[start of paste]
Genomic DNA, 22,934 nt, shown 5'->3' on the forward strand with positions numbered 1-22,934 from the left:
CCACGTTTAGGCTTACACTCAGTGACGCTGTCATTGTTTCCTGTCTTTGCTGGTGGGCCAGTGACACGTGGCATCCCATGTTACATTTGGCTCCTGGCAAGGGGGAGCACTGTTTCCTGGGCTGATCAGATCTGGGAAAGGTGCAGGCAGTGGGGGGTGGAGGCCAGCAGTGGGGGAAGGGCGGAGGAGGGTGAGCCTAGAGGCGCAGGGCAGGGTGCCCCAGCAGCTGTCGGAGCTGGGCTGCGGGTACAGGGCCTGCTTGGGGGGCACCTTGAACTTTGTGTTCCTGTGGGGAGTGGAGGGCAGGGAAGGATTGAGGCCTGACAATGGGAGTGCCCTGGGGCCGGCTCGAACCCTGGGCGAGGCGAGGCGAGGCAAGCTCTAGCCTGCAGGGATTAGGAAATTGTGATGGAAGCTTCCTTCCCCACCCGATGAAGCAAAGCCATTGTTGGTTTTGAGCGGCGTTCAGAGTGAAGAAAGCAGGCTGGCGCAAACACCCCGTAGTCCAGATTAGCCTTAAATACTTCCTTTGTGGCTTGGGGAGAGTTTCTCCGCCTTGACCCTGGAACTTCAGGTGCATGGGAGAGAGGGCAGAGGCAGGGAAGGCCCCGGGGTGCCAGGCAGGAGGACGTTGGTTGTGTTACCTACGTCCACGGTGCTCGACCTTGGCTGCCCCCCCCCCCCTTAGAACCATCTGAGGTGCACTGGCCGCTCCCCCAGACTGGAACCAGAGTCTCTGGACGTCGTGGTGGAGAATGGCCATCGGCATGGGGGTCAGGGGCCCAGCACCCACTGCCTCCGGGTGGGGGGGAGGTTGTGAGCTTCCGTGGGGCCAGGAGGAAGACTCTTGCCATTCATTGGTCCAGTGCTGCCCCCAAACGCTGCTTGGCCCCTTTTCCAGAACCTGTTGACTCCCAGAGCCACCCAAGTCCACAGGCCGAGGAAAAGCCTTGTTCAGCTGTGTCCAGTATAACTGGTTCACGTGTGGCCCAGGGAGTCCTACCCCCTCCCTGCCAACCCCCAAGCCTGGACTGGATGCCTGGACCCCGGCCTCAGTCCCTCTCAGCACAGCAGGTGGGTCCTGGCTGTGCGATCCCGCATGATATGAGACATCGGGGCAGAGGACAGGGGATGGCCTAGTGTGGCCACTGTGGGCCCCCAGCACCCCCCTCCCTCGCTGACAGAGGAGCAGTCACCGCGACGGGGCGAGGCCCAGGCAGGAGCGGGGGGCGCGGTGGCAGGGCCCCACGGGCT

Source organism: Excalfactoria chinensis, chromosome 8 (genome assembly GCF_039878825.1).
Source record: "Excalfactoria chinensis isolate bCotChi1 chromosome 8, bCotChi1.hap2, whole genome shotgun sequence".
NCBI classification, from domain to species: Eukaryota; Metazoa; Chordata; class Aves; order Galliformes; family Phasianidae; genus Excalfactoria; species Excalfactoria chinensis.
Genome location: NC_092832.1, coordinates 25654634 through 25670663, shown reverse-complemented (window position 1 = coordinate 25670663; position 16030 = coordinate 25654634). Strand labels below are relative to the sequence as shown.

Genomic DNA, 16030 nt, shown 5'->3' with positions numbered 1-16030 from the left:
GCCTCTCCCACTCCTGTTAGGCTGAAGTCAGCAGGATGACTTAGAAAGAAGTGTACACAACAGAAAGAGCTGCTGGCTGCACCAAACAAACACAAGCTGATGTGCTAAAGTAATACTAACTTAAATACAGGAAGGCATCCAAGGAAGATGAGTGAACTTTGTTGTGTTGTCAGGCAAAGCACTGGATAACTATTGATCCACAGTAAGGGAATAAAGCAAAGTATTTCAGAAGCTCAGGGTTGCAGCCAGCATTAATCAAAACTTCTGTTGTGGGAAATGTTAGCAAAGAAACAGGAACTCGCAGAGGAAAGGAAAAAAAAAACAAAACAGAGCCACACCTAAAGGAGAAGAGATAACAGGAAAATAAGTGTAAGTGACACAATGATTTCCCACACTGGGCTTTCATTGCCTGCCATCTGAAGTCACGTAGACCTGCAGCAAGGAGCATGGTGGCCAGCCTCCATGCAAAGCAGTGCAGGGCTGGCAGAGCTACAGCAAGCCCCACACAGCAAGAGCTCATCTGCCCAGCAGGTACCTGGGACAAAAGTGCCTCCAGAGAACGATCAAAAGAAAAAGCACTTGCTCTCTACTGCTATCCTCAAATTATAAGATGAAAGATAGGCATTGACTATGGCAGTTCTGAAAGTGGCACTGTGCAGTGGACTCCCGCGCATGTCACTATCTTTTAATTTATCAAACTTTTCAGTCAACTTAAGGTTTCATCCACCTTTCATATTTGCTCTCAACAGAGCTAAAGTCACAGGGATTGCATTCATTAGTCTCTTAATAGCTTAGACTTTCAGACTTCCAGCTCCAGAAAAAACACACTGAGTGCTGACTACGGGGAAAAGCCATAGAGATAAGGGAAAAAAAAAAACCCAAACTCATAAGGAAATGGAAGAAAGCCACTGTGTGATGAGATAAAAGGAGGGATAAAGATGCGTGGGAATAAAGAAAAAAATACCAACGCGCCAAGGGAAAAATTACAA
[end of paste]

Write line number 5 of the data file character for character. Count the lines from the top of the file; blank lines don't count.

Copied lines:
NCBI classification, from domain to species: Eukaryota; Metazoa; Chordata; class Aves; order Galliformes; family Phasianidae; genus Excalfactoria; species Excalfactoria chinensis.